If you followed the process correctly, you will have noticed that the server doesn’t receive any critical information from the client, as the actual payment to the bank is done by a third-party: Stripe. Your server will only create a payment Intent, so you can have a secure payment flow.

Now on to the fun part with our server! We will create two endpoints: one for creating a payment Intent and the other to listen for webhook events from Stripe.

Here’s how the payment flow works:

Image for post
Image for post

First we need to connect our backend to the Stripe API to recover a Stripe instance. To keep the same unique instance for the entire backend, we will create a custom provider. Create a stripe token in your constants, set up your custom provider and add your Stripe API key to your .env file.

For the controller part: payment.controller.js will contain our two endpoints. The routing prefix of the controller will be ‘payments’.

To create the Intent, we create a Post() route under the name create with ‘/intent’ as a prefix. Then call a create service that will handle the Intent creation.

Create the DTO for the create route:

In your payment.service.ts, first inject the Stripe instance from your custom provider, then create the Intent with the paymentIntents.create() method. This can take multiple parameters, see the documentation for more info. We will give it the amount, the card type and the currency for now.

You can then call a DAL service to write the payment Intent in your database and return the result to your controller.

Now, in the frontend, the client can receive the client secret and issue a payment. With payment Intents, you can monitor the entire process with Stripe’s Webhooks:

In your payment controller, create a second Post() route called ‘validation’ with the prefix ‘/validate-payment’. This will receive events from Stripe whenever you do one of the following: create an intent, update it, create a payment and/or the status (success or error) of that payment.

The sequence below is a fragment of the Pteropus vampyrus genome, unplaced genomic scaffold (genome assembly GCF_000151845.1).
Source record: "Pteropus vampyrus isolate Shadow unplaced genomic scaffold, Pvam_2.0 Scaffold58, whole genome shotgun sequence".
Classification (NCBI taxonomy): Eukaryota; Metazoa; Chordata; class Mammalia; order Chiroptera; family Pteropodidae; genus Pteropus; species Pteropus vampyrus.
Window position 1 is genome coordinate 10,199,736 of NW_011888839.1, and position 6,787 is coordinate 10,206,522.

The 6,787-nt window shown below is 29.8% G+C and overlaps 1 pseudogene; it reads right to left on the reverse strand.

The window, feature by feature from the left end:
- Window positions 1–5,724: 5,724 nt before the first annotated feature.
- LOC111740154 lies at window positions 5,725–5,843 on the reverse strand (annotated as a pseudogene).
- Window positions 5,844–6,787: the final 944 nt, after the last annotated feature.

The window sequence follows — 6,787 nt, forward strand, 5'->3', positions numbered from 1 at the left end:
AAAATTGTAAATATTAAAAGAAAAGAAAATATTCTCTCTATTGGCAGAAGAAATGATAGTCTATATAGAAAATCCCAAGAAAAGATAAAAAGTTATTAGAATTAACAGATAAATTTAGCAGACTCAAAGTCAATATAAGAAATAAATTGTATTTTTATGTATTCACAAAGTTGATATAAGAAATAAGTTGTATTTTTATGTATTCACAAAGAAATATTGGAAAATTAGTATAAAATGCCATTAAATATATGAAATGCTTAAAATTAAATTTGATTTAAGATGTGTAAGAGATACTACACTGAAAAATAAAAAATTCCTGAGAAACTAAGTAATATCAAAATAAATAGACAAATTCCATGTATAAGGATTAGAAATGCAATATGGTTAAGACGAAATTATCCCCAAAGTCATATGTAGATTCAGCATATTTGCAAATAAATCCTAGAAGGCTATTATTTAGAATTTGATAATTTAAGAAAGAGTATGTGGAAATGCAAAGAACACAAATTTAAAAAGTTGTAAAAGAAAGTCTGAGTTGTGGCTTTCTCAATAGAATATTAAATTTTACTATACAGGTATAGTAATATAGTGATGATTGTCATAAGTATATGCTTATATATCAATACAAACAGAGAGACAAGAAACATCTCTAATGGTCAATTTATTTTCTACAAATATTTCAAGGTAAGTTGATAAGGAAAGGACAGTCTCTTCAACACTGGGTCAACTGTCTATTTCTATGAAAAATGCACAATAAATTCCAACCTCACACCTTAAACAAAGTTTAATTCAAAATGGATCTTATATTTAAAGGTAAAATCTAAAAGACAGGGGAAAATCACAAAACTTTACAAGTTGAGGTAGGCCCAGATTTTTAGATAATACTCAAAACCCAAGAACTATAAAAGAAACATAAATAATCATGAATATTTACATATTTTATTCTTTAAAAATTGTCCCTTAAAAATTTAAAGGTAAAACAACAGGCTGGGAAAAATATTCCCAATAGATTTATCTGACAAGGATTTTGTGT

We need the raw body of the request — we will see why later. If your body parser is set to JSON for example, you can recover the raw value by adding a ‘rawBody’ key on the request with the body-parser middleware:

Create the DTO for the validation, then add a paymentValidation service in payment.service.ts:

Here we check the type of event received, if the charge is a success, with a DAL service we change the status of the payment in the database from ‘pending’ to ‘success’, however if we receive a payment failure event, we change the status to ‘error’.

This is all good, but how can we verify the events received on our endpoint? Can we really trust that the request comes from Stripe?

No worries, here is how you can check the integrity of the request and the identity of the sender:

The constructEvent() method checks the validity of the signature from the body of the request against your Webhook secret, if the body was tempered with or fabricated by a third-party, an error will be thrown. You can get your Webhook secret from your Stripe Dashboard.

Now that the app is setup, go into your Stripe Dashboard and create the Webhook endpoint with the name of your validation route: You can choose the events you want to receive or take them all.

Note that you need to respond to all Webhook events with a status code or a {received: true} so that Stripe is made aware that the event was received. The controller automatically sends a status code 200.

You have learned a quick and easy way to set-up credit card payments for a React.Js frontend and Nest.Js Backend with Stripe’s payment Intents. Hope this quick tutorial was helpful, and do not hesitate to ask your questions in the comments below!

Want Hackages tech tips
sent straight to your inbox?

Thank you! Your submission has been received!
Oops! Something went wrong while submitting the form.

Join 10,000+ Developers, No Spam. EVER

Continue reading